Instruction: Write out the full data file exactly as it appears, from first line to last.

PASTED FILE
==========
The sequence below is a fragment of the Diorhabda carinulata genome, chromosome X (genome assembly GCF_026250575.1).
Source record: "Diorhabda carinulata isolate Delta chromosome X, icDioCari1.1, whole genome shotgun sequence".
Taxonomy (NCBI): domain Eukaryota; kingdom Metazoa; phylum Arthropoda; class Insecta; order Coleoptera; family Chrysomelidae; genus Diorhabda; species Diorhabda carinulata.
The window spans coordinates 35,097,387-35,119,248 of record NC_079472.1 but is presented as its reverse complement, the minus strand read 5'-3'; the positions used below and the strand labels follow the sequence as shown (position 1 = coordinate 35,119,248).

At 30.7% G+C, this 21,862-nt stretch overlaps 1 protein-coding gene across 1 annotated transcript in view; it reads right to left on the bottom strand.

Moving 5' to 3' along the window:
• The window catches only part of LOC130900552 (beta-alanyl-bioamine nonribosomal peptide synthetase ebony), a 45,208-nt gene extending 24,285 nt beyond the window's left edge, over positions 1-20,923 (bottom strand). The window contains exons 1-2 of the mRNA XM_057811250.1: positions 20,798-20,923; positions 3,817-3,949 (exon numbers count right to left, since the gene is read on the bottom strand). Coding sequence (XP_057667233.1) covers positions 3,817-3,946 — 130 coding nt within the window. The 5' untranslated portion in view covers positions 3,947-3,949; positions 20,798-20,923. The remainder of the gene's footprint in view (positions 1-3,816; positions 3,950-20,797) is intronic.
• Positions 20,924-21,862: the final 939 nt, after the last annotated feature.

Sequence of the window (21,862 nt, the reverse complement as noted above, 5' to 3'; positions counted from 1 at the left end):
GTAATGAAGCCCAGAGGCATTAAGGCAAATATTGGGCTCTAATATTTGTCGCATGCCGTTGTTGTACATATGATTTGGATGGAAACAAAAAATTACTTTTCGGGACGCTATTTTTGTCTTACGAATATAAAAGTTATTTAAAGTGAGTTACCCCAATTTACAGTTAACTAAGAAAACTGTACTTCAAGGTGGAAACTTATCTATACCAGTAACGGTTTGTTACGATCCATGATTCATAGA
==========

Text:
The sequence below is a fragment of the Diorhabda carinulata genome, chromosome X (genome assembly GCF_026250575.1).
Source record: "Diorhabda carinulata isolate Delta chromosome X, icDioCari1.1, whole genome shotgun sequence".
Taxonomy (NCBI): domain Eukaryota; kingdom Metazoa; phylum Arthropoda; class Insecta; order Coleoptera; family Chrysomelidae; genus Diorhabda; species Diorhabda carinulata.
The window spans coordinates 35,097,387-35,119,248 of record NC_079472.1 but is presented as its reverse complement, the minus strand read 5'-3'; the positions used below and the strand labels follow the sequence as shown (position 1 = coordinate 35,119,248).

At 30.7% G+C, this 21,862-nt stretch overlaps 1 protein-coding gene across 1 annotated transcript in view; it reads right to left on the bottom strand.

Moving 5' to 3' along the window:
• The window catches only part of LOC130900552 (beta-alanyl-bioamine nonribosomal peptide synthetase ebony), a 45,208-nt gene extending 24,285 nt beyond the window's left edge, over positions 1-20,923 (bottom strand). The window contains exons 1-2 of the mRNA XM_057811250.1: positions 20,798-20,923; positions 3,817-3,949 (exon numbers count right to left, since the gene is read on the bottom strand). Coding sequence (XP_057667233.1) covers positions 3,817-3,946 — 130 coding nt within the window. The 5' untranslated portion in view covers positions 3,947-3,949; positions 20,798-20,923. The remainder of the gene's footprint in view (positions 1-3,816; positions 3,950-20,797) is intronic.
• Positions 20,924-21,862: the final 939 nt, after the last annotated feature.

Sequence of the window (21,862 nt, the reverse complement as noted above, 5' to 3'; positions counted from 1 at the left end):
GTAATGAAGCCCAGAGGCATTAAGGCAAATATTGGGCTCTAATATTTGTCGCATGCCGTTGTTGTACATATGATTTGGATGGAAACAAAAAATTACTTTTCGGGACGCTATTTTTGTCTTACGAATATAAAAGTTATTTAAAGTGAGTTACCCCAATTTACAGTTAACTAAGAAAACTGTACTTCAAGGTGGAAACTTATCTATACCAGTAACGGTTTGTTACGATCCATGATTCATAGA